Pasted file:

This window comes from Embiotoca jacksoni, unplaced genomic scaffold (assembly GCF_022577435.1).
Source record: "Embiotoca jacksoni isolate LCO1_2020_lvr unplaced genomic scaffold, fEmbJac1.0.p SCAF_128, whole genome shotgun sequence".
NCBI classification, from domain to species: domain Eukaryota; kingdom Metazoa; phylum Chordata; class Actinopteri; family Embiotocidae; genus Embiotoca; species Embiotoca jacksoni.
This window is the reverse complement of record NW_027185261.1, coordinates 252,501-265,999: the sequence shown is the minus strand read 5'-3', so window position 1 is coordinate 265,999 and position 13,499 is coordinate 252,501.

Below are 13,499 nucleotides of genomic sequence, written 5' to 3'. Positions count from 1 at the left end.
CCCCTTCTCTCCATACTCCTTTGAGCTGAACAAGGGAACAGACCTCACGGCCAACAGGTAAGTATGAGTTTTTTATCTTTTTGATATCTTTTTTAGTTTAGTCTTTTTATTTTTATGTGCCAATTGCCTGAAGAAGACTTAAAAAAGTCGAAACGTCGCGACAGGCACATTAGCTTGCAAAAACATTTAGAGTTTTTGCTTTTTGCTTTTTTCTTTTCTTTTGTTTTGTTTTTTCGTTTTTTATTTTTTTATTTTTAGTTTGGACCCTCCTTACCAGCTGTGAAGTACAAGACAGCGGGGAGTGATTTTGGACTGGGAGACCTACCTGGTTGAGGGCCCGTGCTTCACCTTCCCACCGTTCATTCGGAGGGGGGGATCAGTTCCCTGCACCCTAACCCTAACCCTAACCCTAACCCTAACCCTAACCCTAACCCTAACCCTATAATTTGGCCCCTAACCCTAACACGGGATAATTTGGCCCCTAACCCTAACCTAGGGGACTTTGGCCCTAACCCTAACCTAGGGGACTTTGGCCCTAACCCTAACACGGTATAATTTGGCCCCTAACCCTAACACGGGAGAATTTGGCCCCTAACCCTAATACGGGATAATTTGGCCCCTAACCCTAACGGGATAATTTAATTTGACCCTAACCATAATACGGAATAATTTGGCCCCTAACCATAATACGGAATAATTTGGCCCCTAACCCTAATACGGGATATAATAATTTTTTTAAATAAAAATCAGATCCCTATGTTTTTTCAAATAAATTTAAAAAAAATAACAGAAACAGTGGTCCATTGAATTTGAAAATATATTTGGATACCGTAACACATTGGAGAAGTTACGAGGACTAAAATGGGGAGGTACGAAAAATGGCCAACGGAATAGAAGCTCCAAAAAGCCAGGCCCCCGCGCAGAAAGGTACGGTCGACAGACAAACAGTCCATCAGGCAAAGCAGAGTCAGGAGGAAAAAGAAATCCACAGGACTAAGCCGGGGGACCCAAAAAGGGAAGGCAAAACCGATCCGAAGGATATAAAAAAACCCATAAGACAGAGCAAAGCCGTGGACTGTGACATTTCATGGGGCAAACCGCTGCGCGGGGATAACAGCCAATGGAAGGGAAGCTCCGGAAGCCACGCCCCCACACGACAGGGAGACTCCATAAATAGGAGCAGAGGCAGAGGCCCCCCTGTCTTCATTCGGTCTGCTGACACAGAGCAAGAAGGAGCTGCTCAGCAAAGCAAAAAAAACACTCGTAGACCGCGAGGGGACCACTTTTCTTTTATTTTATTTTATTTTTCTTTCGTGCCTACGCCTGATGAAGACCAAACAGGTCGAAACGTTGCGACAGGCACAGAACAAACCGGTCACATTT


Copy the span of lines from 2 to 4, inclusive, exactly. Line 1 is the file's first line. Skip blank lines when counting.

Source record: "Embiotoca jacksoni isolate LCO1_2020_lvr unplaced genomic scaffold, fEmbJac1.0.p SCAF_128, whole genome shotgun sequence".
NCBI classification, from domain to species: domain Eukaryota; kingdom Metazoa; phylum Chordata; class Actinopteri; family Embiotocidae; genus Embiotoca; species Embiotoca jacksoni.
This window is the reverse complement of record NW_027185261.1, coordinates 252,501-265,999: the sequence shown is the minus strand read 5'-3', so window position 1 is coordinate 265,999 and position 13,499 is coordinate 252,501.